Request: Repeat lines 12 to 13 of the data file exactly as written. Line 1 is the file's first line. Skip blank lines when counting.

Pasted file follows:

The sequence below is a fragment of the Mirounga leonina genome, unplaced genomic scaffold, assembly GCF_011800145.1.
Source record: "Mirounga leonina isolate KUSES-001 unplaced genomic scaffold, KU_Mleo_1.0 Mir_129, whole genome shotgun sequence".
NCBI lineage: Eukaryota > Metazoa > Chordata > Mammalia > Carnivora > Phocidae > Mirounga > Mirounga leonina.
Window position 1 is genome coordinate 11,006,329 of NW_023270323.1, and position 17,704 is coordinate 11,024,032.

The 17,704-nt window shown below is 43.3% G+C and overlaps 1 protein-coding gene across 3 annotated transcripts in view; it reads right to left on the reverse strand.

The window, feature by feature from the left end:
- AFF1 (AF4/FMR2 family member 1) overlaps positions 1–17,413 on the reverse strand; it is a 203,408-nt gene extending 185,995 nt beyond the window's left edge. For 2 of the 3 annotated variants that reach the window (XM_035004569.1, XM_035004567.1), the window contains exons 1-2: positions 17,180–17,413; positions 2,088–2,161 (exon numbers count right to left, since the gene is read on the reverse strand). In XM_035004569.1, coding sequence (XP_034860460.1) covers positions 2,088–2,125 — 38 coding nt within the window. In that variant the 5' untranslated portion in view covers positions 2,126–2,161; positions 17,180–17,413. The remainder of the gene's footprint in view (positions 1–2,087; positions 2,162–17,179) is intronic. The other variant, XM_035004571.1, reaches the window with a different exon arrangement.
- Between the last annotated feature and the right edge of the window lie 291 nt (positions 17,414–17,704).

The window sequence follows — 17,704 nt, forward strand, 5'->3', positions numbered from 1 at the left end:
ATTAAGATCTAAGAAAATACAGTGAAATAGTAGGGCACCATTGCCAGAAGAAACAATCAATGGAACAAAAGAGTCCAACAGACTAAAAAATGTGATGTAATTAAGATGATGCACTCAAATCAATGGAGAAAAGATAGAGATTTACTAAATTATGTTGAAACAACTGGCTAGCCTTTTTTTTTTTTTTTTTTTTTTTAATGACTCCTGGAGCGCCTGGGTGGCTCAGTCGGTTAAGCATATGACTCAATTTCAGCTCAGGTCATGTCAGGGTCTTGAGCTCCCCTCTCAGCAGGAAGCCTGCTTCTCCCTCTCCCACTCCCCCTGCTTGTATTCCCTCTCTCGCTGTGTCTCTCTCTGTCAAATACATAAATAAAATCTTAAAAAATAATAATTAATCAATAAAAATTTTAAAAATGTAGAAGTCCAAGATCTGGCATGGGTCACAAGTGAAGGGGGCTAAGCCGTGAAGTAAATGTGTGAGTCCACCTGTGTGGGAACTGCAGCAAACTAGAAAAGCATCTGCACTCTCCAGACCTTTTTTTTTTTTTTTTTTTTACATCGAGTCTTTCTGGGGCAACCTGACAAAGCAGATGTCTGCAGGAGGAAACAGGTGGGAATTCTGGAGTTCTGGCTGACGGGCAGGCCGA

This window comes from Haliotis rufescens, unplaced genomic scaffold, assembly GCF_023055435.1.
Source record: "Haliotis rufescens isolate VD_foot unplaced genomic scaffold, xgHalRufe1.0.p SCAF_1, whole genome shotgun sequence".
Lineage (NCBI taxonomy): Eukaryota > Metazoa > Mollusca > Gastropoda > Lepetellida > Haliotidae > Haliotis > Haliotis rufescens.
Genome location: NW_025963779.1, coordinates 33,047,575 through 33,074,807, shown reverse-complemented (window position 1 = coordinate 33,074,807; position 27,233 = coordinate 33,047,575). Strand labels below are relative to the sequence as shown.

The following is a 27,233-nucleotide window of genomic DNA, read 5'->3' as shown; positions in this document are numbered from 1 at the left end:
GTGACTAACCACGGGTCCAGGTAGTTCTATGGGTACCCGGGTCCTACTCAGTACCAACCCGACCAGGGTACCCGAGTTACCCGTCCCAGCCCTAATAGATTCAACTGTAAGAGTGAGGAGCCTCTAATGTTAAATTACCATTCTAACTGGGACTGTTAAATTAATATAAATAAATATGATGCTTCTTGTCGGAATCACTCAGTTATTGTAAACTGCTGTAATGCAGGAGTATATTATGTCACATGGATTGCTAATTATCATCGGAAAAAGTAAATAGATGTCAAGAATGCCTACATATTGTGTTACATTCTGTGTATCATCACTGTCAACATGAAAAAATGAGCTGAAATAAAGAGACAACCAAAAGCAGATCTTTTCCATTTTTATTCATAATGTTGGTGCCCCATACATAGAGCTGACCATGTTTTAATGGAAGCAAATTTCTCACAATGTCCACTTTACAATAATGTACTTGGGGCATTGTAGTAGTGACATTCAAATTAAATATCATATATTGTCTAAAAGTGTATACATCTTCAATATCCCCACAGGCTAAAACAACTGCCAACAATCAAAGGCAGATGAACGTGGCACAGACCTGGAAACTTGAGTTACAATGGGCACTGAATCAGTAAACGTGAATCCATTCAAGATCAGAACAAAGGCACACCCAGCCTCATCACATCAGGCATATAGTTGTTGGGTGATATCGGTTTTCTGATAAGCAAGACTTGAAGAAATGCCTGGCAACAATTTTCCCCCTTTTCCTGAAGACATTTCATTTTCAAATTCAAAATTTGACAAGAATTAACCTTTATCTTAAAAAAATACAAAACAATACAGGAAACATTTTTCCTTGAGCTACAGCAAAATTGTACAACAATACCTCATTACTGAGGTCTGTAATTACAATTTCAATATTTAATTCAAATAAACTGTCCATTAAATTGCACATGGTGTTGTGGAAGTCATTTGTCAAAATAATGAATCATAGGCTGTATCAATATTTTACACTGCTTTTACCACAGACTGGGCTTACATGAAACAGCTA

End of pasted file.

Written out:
Source record: "Haliotis rufescens isolate VD_foot unplaced genomic scaffold, xgHalRufe1.0.p SCAF_1, whole genome shotgun sequence".
Lineage (NCBI taxonomy): Eukaryota > Metazoa > Mollusca > Gastropoda > Lepetellida > Haliotidae > Haliotis > Haliotis rufescens.